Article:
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What the numbers and symbols on your tire means

What the numbers and symbols on your tire means

Wondering what the numbers and symbols on your tire means? We have the answer for you.


(P) Service Description

If there is a “P” on the sidewall of your tire, it means it’s a “passenger car.” This refers to the U.S. (P-metric) method of tire sizing. For those with buses or trucks, theirs will be “LT” it stands for Light Truck, and those with “ST” it means it is for Special Trailer and the tire with a “T” stands for Temporary, which is primarily used for small spare tires. If a tire does not have a “P” or another letter in front of the numbers, it is considered a “Euro-metric” tire. A Euro-metric tire conforms to the European tire specifications, and often carries a different load index than a comparably sized P-metric tire. 

The (215,225..) Means tire width

A tire’s section or cross-section width is the measurement of the tire’s width from its inner sidewall to its outer sidewall at the widest point, according to The Tire Rack. It is measured in millimeters up and over the tire’s tread. Generally speaking, the larger this number is, the wider the tire will be.

The aspect ratio is (60)

This number is the tire’s aspect ratio, or its section height compared to its section width. In this example, the section (or sidewall) height is 60 percent of the section width. This number can indicate the purpose of a tire. Lower numbers, like 55 or less, mean a short sidewall for improved steering response and better overall handling. The lower numbers are usually used on performance cars (sport cars).

The (R) Radial (internal construction)

Radial tyres are marked with the letter R. Radial tyres are constructed with the cord plies positioned at a 90 degree angle to the direction of travel to give the tyre additional strength. Almost every new tyre manufactured today is a radial tyre.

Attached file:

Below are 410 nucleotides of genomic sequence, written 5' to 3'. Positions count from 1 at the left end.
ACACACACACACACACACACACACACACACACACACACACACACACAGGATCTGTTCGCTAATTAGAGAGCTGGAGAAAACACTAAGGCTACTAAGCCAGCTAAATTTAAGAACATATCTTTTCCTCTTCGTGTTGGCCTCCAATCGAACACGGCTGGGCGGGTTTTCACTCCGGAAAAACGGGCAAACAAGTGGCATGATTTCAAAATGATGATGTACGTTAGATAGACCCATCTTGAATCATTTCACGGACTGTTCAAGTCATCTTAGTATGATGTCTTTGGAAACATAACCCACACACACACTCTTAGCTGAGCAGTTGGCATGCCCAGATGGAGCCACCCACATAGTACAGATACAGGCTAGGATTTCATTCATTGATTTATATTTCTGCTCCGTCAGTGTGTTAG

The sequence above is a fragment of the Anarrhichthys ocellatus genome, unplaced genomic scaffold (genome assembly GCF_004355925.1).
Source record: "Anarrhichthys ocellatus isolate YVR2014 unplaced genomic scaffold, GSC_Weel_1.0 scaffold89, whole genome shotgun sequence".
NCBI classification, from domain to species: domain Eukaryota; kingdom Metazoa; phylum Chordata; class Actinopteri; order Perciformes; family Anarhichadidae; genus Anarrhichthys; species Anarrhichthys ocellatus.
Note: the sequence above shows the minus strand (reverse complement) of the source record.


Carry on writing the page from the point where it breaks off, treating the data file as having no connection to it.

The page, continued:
The (16) is the Rim

The next two digits represent the size of the wheel or rim that the tyre can be fitted to. It is also the diameter of the tyre from bead to bead.  So a tyre marked 16 will fit on a 16-inch wheel rim.

The (94) is the load index

The load index Indicates the maximum load that the tire can support when properly inflated. You’ll also find the maximum load on the tire sidewall, in both pounds and kilograms. This is one of the most important numbers on your tire. Ninety-five indicates a maximum weight of 1,521 pounds. Remember that this is per tire, which means you have to multiply by four to get the total capacity for a complete set of tires. If the vehicle has its original tires, you can just refer to the doorjamb, which lists the maximum cargo capacity with passengers.

(T) speed rating

T tells you the maximum speed capability of a tire. Often speed ratings are matched to the top speed capability of the vehicle. An “H” speed rating signifies that this tire can be run safely at speeds of up to 130 mph or 210km/h for extended periods. If you go beyond this speed limit on tires with this rating, it may burst. In addition, when replacing tires on high performance vehicles, speed ratings “must be equal to or greater than what is specified by the vehicle manufacturer if the speed capability of the vehicle is to be maintained.”

Here is a complete list of the various tire speed ratings, and their associated letters:
S = 112 mph
T = 118 mph
U = 124 mph
H = 130 mph
V = 149 mph
*Z = Over 149 mph
*W = 168 mph
*Y = 186 mph
*(Y) = Over 186 mph T = 118 mph

Traction Rating
A traction rating can also be found on the sidewall of all modern tires. It can be represented as AA, A, B or C. This is a rating of a tire’s traction when tested for straight-line braking on a wet surface. For this rating, AA signifies the best traction performance and C indicates the worst.

Temperature Rating
Temperature grades indicate the ability of the tire to withstand and dissipate destructive heat. A tire with a higher temperature grade is able to operate at higher speeds. This is ratings, from best to worst,: A, B and C.

Treadwear Rating
Treadwear grades are based on standardized government tests to help predict the expected treadwear of a tire. For example, a tire with a treadwear grade of 300 should last three times longer than the one with 200 & 100

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